Neutral Arbitrator Does Not Have To Disclose Prior Business Dealings

Law Talk 

Sam K. Abdulaziz
Attorney at Law

A commercial landlord, Casden Park La Brea Retail, LLC (Casden), and their tenant, Ross Dress For Less, Inc. (Ross), went to arbitration over a rent dispute. In accordance with their lease, after the original terms of the lease expired, Ross could exercise a five-year option to renew their lease at a fair market rental value for the property. The lease also stated that if the parties were unable to agree to the fair market rental value of the property, they would go to arbitration. Ross and Casden would each select an arbitrator and then the two arbitrators would select a third, neutral arbitrator. All three of the arbitrators were required to be experienced real estate brokers.

The fair market rental value was to be calculated in arbitration by a majority vote of the arbitrators (two arbitrators had to agree for a majority vote). If there was no majority vote, the two closest figures would be averaged and the rent would be set at the amount of the party's whose original proposed rent was the closest to the averaged figure of the arbitrator's.

Both Casden and Ross were unable to agree on the rent for the five-year term renewal and went to arbitration to determine what the rent would be. None of the above facts were disputed. Both parties had agreed to this form of arbitration and it was clearly written in the lease.

Ross selected Steven L. Soboroff as arbitrator, and Casden selected James Travers as arbitrator. The two arbitrators then selected Timothy Bower as the third neutral arbitrator. During the process the neutral arbitrator signed a Neutral Arbitrator Disclosure statement and verbally told both of the other arbitrators that he was a real estate broker with CB Richard Ellis, a worldwide real estate company, and that given the size of that company, he would assume that the parties have done business with CB Richard Ellis on many occasions, but that he was not personally aware of any "pending or prospective transactions involving either of the parties and CB Richard Ellis, except as described below" and goes on to indicate that he was Casden's representative in leasing a shopping center where Ross had shown an interest but was not the exclusive negotiator.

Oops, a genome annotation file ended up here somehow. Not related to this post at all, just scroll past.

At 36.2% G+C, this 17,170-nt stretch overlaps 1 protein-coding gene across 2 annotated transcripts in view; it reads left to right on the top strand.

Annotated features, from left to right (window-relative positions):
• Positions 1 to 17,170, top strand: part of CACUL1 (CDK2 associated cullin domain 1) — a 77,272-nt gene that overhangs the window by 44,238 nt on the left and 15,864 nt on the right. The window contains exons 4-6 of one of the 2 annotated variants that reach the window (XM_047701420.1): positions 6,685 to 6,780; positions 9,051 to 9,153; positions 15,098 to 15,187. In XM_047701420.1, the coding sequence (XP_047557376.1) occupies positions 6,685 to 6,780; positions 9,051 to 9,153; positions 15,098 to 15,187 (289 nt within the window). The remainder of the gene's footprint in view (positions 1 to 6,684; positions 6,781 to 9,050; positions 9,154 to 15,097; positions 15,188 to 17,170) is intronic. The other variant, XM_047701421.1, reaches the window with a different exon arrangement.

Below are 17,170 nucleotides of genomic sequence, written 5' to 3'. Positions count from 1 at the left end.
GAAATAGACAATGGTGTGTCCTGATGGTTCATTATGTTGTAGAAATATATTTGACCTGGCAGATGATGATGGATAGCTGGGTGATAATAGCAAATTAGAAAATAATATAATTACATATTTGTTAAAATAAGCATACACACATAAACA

Bower had been involved in a deal in the past with a business associate of the arbitrator chosen by Ross. He assured the other arbitrators that these matters would not affect impartiality as an arbitrator. Both of the arbitrators still asked him to become the neutral arbitrator notwithstanding the disclosed information and he agreed.

During the arbitration process, there was not a majority agreement on what the rent should be set at and according to the terms Ross' figure was the closest to the average figure and therefore should be the rent for the next five-year lease term.

After the arbitration, from searching on the Internet, Casden discovered that there were "certain facts" that Mr. Bower, the neutral arbitrator, did not disclose. Because of this, Casden filed a Petition to Vacate the Arbitration Award and the trial court agreed. Ross appealed this decision.

Casden stated that Mr. Bower did not disclose that he had contributed money to Mr. Soboroff's campaign many years earlier when he was running for mayor; that some other CB Richard Ellis employees had also contributed to this campaign, and that one of the Vice Presidents of CB Richard Ellis that is located in a different state, had represented Ross in the past.

The Court of Appeal reversed the decision in Ross' favor based on the fact that Mr. Bower did not need to disclose any transactions in which he had no financial interest and that he had no duty to find out information about business transactions or political contributions unknown to him at the time the disclosures were made.

The Court of Appeal disagreed with the trial court's finding that the disclosure of the contributions would have caused Casden to entertain a doubt about Mr. Bower's impartiality - - particularly since Mr. Casden and Mr. Travers each contributed $1,000 to Mr. Soboroff's campaign.

We believe that the last disclosure that Travers and Casden both contributed gave some credence to the decision.